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Online PHD program for business?

  • Last Updated:
  • Jan 23rd, 2019 10:55 am
[OP]
Jr. Member
Mar 7, 2008
142 posts
33 upvotes
Saskatchewan

Online PHD program for business?

I am interested in a online PHD program for business if it exist.
9 replies
Sr. Member
User avatar
May 19, 2015
843 posts
322 upvotes
Centre of the Univer…
I'm guessing you don't know what a PhD involves?....

Also, no.
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Deal Addict
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Aug 13, 2012
2763 posts
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Toronto
Business Doctor.
¯\_(・_・)_/¯
This line is heavy..
Sr. Member
User avatar
May 19, 2015
843 posts
322 upvotes
Centre of the Univer…
LOL DBA that's a joke how is it any different than a MBA except a different degree name - what a ba$tardization of what actual doctoral work is (in reference to PhD not doctorates granted for MD, JD, DDS professions)
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[OP]
Jr. Member
Mar 7, 2008
142 posts
33 upvotes
Saskatchewan
I happen to like business admin. Recently finish EMBA program and always liked research (I publish papers before during my master in science (engineering)).

PhD would be nice but I work full time, can’t do the traditional route. So hoping some kind of online PhD problem. Never heard of it myself but I am hoping it exist.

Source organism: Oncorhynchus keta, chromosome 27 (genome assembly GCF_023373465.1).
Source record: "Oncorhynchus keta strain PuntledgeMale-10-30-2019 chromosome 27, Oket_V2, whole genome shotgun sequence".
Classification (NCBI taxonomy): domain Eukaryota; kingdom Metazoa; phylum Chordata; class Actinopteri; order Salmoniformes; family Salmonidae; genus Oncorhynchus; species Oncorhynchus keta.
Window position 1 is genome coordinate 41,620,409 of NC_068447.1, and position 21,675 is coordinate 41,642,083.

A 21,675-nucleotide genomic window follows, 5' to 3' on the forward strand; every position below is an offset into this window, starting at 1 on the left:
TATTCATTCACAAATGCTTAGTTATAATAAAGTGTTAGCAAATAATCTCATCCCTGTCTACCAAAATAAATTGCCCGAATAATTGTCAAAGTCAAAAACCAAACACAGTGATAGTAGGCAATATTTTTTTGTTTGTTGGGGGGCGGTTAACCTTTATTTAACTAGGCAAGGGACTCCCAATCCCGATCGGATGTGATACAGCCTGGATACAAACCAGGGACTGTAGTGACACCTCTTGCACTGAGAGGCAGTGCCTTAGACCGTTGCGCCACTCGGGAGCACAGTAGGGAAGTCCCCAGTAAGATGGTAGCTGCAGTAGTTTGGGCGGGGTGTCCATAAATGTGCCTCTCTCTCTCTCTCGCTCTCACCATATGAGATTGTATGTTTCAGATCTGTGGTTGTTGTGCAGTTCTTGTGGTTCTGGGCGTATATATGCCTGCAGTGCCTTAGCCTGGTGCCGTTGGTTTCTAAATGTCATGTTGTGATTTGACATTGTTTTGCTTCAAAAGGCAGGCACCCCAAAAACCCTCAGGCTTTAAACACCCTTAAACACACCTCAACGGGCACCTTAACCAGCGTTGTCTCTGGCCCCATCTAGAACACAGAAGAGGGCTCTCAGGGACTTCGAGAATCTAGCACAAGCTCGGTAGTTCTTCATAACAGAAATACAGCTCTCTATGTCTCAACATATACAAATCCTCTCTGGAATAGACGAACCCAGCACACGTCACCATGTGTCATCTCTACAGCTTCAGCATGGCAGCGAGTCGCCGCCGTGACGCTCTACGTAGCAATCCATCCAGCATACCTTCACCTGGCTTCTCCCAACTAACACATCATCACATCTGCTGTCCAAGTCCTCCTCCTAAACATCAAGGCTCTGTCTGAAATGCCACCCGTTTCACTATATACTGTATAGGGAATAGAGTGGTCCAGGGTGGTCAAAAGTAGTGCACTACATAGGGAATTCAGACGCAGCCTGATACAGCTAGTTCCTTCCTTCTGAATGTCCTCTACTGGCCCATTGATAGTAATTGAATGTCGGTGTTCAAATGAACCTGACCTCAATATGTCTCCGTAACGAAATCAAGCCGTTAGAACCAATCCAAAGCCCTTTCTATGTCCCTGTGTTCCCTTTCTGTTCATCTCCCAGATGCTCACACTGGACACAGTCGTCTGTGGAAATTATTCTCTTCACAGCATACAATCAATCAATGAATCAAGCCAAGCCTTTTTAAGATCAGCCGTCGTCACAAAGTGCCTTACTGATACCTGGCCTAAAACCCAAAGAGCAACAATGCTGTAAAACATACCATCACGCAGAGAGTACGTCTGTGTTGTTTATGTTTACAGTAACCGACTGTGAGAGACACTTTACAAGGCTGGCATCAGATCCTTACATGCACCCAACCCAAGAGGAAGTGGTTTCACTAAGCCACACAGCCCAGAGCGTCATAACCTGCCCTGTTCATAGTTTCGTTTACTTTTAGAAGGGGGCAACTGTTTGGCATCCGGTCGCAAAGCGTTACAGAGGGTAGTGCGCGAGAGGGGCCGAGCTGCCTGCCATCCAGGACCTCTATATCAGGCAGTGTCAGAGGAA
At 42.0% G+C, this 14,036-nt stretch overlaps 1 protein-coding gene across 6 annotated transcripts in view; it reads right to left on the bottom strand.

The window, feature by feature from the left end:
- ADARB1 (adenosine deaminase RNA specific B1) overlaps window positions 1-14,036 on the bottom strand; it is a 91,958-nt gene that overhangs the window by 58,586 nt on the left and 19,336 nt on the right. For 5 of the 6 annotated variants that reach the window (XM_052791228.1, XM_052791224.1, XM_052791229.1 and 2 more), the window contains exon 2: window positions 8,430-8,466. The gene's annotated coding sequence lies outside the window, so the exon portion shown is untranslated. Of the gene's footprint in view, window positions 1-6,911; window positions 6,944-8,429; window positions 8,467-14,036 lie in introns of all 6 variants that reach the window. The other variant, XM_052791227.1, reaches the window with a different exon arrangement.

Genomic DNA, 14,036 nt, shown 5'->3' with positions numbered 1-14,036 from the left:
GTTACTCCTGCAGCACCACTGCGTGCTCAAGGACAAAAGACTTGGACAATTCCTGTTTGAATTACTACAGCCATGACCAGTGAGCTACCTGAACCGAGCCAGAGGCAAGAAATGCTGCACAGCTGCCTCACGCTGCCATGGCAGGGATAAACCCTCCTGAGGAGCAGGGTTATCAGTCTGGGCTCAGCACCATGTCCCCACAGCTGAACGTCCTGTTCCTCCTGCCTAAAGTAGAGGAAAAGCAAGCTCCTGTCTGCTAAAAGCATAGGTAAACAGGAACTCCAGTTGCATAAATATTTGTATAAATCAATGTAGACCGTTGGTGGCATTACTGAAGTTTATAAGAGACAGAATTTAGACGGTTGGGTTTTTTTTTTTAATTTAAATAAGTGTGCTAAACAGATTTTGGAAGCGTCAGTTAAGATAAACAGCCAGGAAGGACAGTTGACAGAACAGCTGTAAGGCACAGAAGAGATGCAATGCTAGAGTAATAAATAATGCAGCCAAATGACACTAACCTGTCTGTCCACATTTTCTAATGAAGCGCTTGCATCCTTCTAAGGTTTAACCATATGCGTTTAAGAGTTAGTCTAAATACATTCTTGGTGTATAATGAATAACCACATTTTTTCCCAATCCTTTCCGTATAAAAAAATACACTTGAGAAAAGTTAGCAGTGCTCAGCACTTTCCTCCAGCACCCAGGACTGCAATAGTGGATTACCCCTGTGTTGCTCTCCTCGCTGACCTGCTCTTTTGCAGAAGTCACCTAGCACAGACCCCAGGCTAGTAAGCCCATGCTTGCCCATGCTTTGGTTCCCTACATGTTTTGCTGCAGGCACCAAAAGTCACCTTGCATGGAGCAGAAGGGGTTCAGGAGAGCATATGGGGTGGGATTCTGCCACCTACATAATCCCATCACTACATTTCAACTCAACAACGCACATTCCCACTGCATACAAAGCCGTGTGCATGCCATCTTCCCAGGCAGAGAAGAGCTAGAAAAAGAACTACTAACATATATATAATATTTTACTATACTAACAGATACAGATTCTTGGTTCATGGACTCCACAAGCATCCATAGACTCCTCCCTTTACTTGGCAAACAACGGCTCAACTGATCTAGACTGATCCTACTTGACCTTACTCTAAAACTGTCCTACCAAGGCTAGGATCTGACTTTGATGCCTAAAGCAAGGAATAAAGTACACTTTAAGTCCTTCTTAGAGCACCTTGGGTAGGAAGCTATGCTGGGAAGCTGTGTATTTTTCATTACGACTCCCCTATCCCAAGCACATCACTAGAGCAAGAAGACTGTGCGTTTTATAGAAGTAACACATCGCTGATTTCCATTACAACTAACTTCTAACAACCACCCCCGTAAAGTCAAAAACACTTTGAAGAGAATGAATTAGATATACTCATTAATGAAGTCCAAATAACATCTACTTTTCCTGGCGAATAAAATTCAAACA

Jr. Member
Apr 13, 2010
131 posts
34 upvotes
You could technically do the https://www.phoenix.edu/programs/degree ... l/dba.html program. What I don't understand is all the things that would be required for a doctorate program - research, dessertation, defense, some TA work, is usually full time and on premise. Not to mention hard to continue a relationship with a supervisor in charge of the research if you're working and online.

I did an MBA. Knowing you did one too, I'd enroll to a DBA with the school and see if a majority of it can be done remote/flexible.
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Nov 24, 2004
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ATrac wrote:
Jan 23rd, 2019 9:08 am
What I don't understand is all the things that would be required for a doctorate program - research, dessertation, defense, some TA work, is usually full time and on premise. Not to mention hard to continue a relationship with a supervisor in charge of the research if you're working and online.
I agree with this. The PhD is about proving yourself as an original, independent researcher. Taking classes is only part of the picture and there is not much of a "curriculum".

I can imagine that in some non-experimental subjects (i.e. those where physical university resources are not required) you could do the last few years of a PhD mostly remotely, but the interaction and mentoring that are part of a PhD would be hard to do virtually.

If you work full-time, you'll find it very hard to do any kind of PhD without scaling back your hours. I personally know three friends / colleagues who have done or are doing their PhD part-time. All were or are supported by their employer to take some time "off work" for this (really, time at work gets redirected to the PhD). Two of them have finished, and it took them eight or nine years to do so. One of them is still working on his, and he is about seven years in, with perhaps a couple of years left.

The major risk in doing a part-time PhD, in addition to the time investment, is that by the time you're done, your research question is no longer significant (either the field has moved on, or you've been "scooped" by someone else who is able to work faster than you).

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